GOP challenger would push bills for more offshore drilling

CONCORD – Republican congressional candidate Jennifer Horn of Nashua has vowed, if elected, she would pursue legislation to allow more offshore drilling for oil and gas.

Horn detailed her energy agenda and criticized the voting record of first-term Democratic congressman Paul Hodes during a news conference Tuesday at a business that has curbed its power costs by converting to an alternative fuel source.

Horn said Hodes, a Concord lawyer, emphasized energy reform as a dominant issue in his campaigns for the 2nd Congressional District seat in 2004 and in 2006 against Republican Charles Bass.

“This was one of his premier issues, but as a congressman, he has voted against energy independence at every turn,” Horn claimed.

“We can do better.”

Hodes spokesman Mark Bergman said the incumbent has a record of achievement on the issue starting with the first-ever, $300 tax credit for those who purchase wood pellet stoves.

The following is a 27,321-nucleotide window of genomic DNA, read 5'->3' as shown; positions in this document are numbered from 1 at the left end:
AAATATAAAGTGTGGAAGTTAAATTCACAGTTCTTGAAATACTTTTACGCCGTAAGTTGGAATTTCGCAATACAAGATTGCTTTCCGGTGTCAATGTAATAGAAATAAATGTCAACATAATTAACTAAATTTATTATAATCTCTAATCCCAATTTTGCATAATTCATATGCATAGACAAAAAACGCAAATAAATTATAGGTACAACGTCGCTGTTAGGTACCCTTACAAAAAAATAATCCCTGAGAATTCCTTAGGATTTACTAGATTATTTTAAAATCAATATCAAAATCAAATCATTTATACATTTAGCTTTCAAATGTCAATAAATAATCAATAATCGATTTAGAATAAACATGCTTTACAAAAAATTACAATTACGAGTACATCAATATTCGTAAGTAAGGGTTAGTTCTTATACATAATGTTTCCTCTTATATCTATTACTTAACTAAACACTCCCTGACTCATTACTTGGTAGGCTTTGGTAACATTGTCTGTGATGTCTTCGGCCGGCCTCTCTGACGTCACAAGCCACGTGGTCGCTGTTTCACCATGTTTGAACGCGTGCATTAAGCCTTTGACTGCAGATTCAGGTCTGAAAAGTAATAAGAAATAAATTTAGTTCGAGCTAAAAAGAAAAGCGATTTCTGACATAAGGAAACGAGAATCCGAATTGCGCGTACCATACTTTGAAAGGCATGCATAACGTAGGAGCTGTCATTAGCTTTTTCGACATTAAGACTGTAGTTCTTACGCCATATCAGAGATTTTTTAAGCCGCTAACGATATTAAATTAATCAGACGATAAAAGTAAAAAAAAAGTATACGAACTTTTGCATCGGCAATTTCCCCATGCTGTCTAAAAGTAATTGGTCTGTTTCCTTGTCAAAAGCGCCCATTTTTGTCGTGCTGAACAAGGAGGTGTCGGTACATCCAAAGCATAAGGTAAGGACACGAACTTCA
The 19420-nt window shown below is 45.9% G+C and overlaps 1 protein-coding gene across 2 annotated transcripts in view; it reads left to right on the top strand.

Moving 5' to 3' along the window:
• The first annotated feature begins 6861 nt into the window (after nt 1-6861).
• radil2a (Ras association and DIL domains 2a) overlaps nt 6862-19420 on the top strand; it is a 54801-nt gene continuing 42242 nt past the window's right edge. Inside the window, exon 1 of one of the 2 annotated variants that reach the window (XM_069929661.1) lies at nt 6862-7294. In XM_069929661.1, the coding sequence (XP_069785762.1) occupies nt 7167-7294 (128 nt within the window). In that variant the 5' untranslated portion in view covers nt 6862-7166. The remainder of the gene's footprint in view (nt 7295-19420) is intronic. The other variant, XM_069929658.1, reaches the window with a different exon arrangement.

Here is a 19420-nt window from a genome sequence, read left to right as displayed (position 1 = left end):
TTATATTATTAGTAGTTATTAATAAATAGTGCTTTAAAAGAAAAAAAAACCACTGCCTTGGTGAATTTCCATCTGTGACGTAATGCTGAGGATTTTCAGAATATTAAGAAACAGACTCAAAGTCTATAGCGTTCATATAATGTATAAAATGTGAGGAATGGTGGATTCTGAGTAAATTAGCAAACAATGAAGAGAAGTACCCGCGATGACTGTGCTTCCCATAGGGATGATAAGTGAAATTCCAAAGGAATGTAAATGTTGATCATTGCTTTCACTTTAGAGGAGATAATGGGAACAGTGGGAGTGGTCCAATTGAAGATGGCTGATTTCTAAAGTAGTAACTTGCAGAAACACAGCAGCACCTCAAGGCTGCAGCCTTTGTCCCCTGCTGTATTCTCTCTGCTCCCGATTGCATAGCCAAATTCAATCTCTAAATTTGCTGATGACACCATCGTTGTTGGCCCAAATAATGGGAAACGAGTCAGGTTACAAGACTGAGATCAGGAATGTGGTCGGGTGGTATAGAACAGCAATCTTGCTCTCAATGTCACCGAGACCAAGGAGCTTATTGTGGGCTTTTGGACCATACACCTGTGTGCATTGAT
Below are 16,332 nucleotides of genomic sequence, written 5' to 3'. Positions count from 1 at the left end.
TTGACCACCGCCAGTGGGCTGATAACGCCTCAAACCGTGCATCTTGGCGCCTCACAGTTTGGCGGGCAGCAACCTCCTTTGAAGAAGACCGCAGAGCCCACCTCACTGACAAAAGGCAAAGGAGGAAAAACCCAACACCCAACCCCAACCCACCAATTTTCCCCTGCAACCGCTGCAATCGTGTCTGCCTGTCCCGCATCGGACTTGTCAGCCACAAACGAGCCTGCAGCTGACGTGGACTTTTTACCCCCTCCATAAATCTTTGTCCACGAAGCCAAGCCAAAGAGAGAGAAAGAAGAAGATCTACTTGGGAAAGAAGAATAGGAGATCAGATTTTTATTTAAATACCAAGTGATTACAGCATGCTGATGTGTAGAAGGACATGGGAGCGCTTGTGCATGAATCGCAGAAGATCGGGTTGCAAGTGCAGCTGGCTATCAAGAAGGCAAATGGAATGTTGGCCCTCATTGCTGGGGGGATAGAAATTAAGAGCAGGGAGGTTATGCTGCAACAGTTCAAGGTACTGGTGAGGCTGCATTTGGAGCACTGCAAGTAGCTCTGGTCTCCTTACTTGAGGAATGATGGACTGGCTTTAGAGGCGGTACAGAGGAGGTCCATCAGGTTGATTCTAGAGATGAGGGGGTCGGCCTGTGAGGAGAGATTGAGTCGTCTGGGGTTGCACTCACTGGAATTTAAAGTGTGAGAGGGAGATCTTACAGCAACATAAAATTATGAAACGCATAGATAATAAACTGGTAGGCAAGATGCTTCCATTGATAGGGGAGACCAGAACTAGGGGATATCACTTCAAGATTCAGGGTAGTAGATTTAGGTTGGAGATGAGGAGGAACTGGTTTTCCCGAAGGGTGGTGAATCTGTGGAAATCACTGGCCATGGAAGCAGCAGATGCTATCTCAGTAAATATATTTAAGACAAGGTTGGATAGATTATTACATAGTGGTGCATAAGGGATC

>>>N.H. Campaigns 2008<<< Hodes also voted to get tougher on gas stations that price gouge and tried to put further restrictions on those who profit by speculating on the future price of energy, he added. "For someone who spends a lot of time talking about Paul Hodes' record, she doesn't seem to be too familiar with it," Bergman said. "This is what we have come to expect from her campaign, negative attacks, finger pointing and Bush talking points." Horn hosted the event at the Red Blazer Restaurant and Pub, where the owners have taken all their power uses off the grid. Co-owner Sarandis Karathanasis said the company has saved $1,500 a month by using energy generated from used cooking oil. "This has really been a godsend for us. We got in the mindset of lowering our power usage, and once we had made all the adjustments possible, we considered this conversion,'' Karathanasis said. The ban on offshore oil and gas drilling ended on Oct. 1 when Congress failed to extend a moratorium that had been in place for more than two decades. But Horn noted action in Congress is needed to authorize companies to explore for new oil and gas resources. She criticized the Democratic leadership in Congress for passing legislation they argued would permit more drilling but only on the 68 million acres of federal leases the energy companies already had on hand. "This was the drilling bill that had no drilling; that's how I like to describe it,'' Horn said. She called "grossly exaggerated'' the notion that it could take as long as 30 years to produce new oil and gas resources offshore.